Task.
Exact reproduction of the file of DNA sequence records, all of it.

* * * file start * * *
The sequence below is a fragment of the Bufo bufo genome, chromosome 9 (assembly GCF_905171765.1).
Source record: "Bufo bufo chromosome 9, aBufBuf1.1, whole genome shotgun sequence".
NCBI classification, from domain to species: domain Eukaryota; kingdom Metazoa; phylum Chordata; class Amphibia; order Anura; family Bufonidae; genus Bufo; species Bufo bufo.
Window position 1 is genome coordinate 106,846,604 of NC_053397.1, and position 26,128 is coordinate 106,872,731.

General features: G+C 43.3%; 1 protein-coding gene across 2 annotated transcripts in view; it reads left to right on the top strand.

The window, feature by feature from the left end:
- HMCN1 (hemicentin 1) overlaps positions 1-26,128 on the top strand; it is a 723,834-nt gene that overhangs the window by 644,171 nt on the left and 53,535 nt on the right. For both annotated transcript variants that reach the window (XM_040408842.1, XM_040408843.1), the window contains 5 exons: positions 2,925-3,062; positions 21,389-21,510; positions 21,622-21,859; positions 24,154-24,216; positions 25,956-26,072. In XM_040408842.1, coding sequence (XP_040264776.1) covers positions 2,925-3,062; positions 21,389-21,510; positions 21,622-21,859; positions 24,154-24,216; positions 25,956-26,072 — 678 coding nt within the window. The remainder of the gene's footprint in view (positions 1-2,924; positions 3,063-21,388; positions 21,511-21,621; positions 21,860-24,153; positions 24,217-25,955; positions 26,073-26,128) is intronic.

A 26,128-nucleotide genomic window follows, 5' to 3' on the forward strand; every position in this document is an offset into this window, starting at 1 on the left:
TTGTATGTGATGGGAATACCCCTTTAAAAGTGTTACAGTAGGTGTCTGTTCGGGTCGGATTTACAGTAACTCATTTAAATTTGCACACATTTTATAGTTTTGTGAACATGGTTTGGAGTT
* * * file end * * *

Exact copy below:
The sequence below is a fragment of the Bufo bufo genome, chromosome 9 (assembly GCF_905171765.1).
Source record: "Bufo bufo chromosome 9, aBufBuf1.1, whole genome shotgun sequence".
NCBI classification, from domain to species: domain Eukaryota; kingdom Metazoa; phylum Chordata; class Amphibia; order Anura; family Bufonidae; genus Bufo; species Bufo bufo.
Window position 1 is genome coordinate 106,846,604 of NC_053397.1, and position 26,128 is coordinate 106,872,731.

General features: G+C 43.3%; 1 protein-coding gene across 2 annotated transcripts in view; it reads left to right on the top strand.

The window, feature by feature from the left end:
- HMCN1 (hemicentin 1) overlaps positions 1-26,128 on the top strand; it is a 723,834-nt gene that overhangs the window by 644,171 nt on the left and 53,535 nt on the right. For both annotated transcript variants that reach the window (XM_040408842.1, XM_040408843.1), the window contains 5 exons: positions 2,925-3,062; positions 21,389-21,510; positions 21,622-21,859; positions 24,154-24,216; positions 25,956-26,072. In XM_040408842.1, coding sequence (XP_040264776.1) covers positions 2,925-3,062; positions 21,389-21,510; positions 21,622-21,859; positions 24,154-24,216; positions 25,956-26,072 — 678 coding nt within the window. The remainder of the gene's footprint in view (positions 1-2,924; positions 3,063-21,388; positions 21,511-21,621; positions 21,860-24,153; positions 24,217-25,955; positions 26,073-26,128) is intronic.

A 26,128-nucleotide genomic window follows, 5' to 3' on the forward strand; every position in this document is an offset into this window, starting at 1 on the left:
TTGTATGTGATGGGAATACCCCTTTAAAAGTGTTACAGTAGGTGTCTGTTCGGGTCGGATTTACAGTAACTCATTTAAATTTGCACACATTTTATAGTTTTGTGAACATGGTTTGGAGTT